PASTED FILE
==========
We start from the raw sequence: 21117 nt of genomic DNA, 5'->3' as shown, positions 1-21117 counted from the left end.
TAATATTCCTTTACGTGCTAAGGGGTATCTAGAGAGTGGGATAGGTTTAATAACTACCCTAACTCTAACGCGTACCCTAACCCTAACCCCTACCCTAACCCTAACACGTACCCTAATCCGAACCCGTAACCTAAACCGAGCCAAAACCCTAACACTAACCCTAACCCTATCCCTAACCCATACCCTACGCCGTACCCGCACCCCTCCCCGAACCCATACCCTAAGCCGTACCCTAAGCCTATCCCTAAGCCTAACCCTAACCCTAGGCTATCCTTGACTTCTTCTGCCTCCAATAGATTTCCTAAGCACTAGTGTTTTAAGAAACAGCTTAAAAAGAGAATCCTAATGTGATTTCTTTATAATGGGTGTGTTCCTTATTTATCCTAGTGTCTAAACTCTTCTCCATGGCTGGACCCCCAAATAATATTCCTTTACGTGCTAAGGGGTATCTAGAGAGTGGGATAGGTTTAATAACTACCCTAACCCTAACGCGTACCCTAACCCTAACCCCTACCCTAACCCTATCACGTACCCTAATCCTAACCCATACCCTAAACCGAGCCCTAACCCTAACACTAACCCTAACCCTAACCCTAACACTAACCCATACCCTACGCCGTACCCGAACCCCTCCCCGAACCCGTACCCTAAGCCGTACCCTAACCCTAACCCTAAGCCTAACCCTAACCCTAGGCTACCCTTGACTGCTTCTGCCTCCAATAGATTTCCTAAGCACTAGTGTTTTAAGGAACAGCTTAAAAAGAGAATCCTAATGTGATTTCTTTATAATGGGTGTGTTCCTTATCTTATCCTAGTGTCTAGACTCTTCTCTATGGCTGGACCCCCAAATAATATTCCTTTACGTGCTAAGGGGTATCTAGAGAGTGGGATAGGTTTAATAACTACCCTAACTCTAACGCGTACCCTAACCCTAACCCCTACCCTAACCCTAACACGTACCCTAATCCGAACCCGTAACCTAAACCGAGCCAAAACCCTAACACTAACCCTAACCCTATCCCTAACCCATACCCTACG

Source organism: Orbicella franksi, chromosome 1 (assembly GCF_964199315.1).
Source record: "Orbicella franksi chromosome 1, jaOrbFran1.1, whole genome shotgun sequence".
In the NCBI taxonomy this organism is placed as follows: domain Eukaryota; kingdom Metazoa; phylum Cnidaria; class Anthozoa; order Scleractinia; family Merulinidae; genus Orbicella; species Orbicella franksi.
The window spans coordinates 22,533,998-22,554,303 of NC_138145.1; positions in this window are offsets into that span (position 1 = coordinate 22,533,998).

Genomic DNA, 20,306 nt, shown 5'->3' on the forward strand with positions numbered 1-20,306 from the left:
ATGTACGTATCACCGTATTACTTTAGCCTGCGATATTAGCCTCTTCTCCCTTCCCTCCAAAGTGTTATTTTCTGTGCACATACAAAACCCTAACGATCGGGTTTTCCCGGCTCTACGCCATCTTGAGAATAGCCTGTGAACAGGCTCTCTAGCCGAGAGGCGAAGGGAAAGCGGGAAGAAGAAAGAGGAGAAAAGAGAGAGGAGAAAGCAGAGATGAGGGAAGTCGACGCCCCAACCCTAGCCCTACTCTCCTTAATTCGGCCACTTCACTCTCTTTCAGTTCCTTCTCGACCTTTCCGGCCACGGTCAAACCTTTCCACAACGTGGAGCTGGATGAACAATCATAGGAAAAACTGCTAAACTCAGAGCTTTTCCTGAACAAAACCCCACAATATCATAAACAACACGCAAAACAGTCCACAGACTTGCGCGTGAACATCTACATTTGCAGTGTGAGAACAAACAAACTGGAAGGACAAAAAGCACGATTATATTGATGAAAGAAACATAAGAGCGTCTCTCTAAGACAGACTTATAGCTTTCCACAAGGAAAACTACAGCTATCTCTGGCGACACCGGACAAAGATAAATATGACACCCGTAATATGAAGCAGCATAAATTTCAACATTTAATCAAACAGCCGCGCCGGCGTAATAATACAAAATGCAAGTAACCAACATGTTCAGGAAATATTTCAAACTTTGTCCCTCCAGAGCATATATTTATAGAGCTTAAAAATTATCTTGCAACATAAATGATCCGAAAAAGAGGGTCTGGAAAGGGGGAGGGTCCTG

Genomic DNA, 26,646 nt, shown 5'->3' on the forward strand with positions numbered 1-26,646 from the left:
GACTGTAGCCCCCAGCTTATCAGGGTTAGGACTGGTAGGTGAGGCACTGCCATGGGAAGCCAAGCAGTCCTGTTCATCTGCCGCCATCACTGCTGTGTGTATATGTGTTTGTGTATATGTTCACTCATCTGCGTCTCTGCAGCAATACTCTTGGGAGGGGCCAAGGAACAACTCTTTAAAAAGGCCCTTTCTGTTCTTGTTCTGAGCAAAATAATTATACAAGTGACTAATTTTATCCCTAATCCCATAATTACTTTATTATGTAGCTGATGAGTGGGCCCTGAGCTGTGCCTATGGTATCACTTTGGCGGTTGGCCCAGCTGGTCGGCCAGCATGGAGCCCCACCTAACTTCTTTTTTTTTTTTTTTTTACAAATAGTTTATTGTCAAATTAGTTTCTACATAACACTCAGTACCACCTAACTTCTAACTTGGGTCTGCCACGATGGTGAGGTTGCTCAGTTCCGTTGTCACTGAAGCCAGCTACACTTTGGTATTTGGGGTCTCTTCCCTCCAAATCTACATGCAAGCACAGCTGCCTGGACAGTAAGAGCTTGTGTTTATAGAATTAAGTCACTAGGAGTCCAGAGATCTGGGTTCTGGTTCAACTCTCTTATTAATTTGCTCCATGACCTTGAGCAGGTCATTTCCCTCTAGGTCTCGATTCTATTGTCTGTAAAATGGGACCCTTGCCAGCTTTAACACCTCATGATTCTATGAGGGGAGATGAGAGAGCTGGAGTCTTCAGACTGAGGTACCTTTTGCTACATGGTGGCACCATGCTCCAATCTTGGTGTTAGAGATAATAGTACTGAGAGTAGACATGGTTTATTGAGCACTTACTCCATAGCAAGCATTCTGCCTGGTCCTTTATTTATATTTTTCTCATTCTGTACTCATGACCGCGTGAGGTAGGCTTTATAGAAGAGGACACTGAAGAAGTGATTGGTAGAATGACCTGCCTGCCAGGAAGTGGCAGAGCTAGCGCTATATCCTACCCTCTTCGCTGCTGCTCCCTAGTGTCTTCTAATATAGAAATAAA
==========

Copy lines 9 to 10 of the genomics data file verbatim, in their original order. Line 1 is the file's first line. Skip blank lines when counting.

Genomic DNA, 26,646 nt, shown 5'->3' on the forward strand with positions numbered 1-26,646 from the left:
GACTGTAGCCCCCAGCTTATCAGGGTTAGGACTGGTAGGTGAGGCACTGCCATGGGAAGCCAAGCAGTCCTGTTCATCTGCCGCCATCACTGCTGTGTGTATATGTGTTTGTGTATATGTTCACTCATCTGCGTCTCTGCAGCAATACTCTTGGGAGGGGCCAAGGAACAACTCTTTAAAAAGGCCCTTTCTGTTCTTGTTCTGAGCAAAATAATTATACAAGTGACTAATTTTATCCCTAATCCCATAATTACTTTATTATGTAGCTGATGAGTGGGCCCTGAGCTGTGCCTATGGTATCACTTTGGCGGTTGGCCCAGCTGGTCGGCCAGCATGGAGCCCCACCTAACTTCTTTTTTTTTTTTTTTTTACAAATAGTTTATTGTCAAATTAGTTTCTACATAACACTCAGTACCACCTAACTTCTAACTTGGGTCTGCCACGATGGTGAGGTTGCTCAGTTCCGTTGTCACTGAAGCCAGCTACACTTTGGTATTTGGGGTCTCTTCCCTCCAAATCTACATGCAAGCACAGCTGCCTGGACAGTAAGAGCTTGTGTTTATAGAATTAAGTCACTAGGAGTCCAGAGATCTGGGTTCTGGTTCAACTCTCTTATTAATTTGCTCCATGACCTTGAGCAGGTCATTTCCCTCTAGGTCTCGATTCTATTGTCTGTAAAATGGGACCCTTGCCAGCTTTAACACCTCATGATTCTATGAGGGGAGATGAGAGAGCTGGAGTCTTCAGACTGAGGTACCTTTTGCTACATGGTGGCACCATGCTCCAATCTTGGTGTTAGAGATAATAGTACTGAGAGTAGACATGGTTTATTGAGCACTTACTCCATAGCAAGCATTCTGCCTGGTCCTTTATTTATATTTTTCTCATTCTGTACTCATGACCGCGTGAGGTAGGCTTTATAGAAGAGGACACTGAAGAAGTGATTGGTAGAATGACCTGCCTGCCAGGAAGTGGCAGAGCTAGCGCTATATCCTACCCTCTTCGCTGCTGCTCCCTAGTGTCTTCTAATATAGAAATAAA